Hurricane Season Begins

By Natalie Grant, USA, June 2011

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It’s been almost six years since Hurricane Wilma, the Atlantic Basin’s most intense storm on record. Ensuing damage was estimated to be over twenty billion dollars. Ten tornadoes were eventually spawned from Wilma alone, and approximately six million people lost power. Of the dozens of deaths resulting from the storm, almost all of them occurred somewhere in Florida.

The official 2011 hurricane season began June 1st and will end on November 30th. Most people know to keep lots of water and nonperishable foods stored up in case of an emergency. One should also be sure to have rain gear and rain boots, a first-aid kit, flashlights, tools for cooking, any prescription drugs needed, toiletries and hygiene items, extra batteries, and a radio. You’ll also thank yourself later for having playing cards, books, and other things to keep yourself entertained in case you find yourself with a few days to kill. Stock up on extra blankets and pillows as well.

Great advice for residents – but what about visitors? Should you cancel that weekend trip to Miami if there’s a minor storm advisory? Do you go, but leave the kids at home? What exactly is a hurricane, anyway? (A tropical cyclone is classified as a hurricane after it surpasses 74mph. Hurricanes are categorized from 1-5, with 5 being the most severe.)

Truth be told, the chances that your holiday is disrupted by a hurricane are slim to none. Weather patterns are much easier to predict than earthquakes, so at least those residing in or visiting the Atlantic Basin will usually have enough time to make necessary preparations if the situation arises. If there is an ordered evacuation, your hotel will assist you with ways to vacate the area safely and in a timely manner. In this rare case, don’t think about staying put – almost all of the fun activities and necessary businesses on which your vacation is depending will be shuttered and closed. What’s more, visitors are asked to evacuate before a hurricane of any Category, while residents can remain until Category 3. This is because of potentially limited infrastructure that may strain to accommodation everyone at once, and authorities must give local citizens enough time to evacuate without the extra burden of vacationers.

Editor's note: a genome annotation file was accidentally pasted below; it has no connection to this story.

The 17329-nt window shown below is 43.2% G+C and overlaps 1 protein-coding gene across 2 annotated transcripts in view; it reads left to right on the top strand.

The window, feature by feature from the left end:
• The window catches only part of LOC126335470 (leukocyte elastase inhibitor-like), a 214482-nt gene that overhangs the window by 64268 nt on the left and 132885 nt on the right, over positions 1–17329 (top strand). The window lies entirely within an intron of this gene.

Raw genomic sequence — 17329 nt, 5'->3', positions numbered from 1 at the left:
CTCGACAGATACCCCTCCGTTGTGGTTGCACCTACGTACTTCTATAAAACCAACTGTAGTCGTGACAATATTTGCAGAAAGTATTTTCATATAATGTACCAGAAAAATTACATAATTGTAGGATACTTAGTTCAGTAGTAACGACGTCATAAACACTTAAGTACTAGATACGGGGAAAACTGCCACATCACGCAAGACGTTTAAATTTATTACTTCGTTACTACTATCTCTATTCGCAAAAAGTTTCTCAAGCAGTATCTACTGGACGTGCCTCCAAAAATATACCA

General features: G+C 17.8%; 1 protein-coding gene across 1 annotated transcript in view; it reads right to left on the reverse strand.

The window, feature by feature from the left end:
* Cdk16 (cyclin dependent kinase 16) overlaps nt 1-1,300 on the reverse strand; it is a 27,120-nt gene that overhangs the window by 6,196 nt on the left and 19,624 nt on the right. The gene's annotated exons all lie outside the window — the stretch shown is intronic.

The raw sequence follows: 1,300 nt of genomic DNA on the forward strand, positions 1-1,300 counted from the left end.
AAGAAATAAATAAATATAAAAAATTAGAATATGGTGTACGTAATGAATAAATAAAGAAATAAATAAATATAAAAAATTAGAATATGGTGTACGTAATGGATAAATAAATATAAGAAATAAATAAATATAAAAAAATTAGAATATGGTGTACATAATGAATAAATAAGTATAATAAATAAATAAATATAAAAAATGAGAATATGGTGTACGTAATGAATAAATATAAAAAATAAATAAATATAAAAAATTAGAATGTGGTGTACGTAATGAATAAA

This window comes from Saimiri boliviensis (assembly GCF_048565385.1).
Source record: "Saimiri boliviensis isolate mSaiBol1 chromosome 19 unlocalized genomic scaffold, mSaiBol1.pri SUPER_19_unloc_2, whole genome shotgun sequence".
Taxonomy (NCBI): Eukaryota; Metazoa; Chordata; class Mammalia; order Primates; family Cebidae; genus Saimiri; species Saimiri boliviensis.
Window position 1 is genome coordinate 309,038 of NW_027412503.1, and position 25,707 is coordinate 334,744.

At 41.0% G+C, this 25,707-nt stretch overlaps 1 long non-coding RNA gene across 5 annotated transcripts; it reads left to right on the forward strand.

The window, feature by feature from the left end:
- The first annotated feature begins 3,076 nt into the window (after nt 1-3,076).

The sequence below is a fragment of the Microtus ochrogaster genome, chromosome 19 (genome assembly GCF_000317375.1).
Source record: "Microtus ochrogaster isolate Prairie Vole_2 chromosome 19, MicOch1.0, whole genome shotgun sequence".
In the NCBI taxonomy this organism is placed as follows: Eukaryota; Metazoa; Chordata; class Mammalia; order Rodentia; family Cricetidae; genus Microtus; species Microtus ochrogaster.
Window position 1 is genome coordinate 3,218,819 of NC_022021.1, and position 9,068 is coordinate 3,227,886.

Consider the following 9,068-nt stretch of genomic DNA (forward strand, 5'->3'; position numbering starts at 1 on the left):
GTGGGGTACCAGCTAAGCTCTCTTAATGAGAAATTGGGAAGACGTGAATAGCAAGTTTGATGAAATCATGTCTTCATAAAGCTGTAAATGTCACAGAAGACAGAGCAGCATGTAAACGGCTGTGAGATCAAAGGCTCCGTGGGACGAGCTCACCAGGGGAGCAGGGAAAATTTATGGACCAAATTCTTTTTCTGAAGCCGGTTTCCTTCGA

No place on earth is safe from our planet’s natural cycles – living in a developed country, it is at times too easy to forget the importance of humility and perspective. Although disasters will inevitably occur (as they have recently in Japan), a good way to appreciate their importance is to remember the significance of balance: without tropical cyclones, Florida would not have the warm breeze, tempting waves, and luscious seascapes that draw people to its alluring beaches.

For more information, visit the National Hurricane Center ( or tune in to frequencies 162.400 and 162.425 MHz for NOAA Weather Radio.

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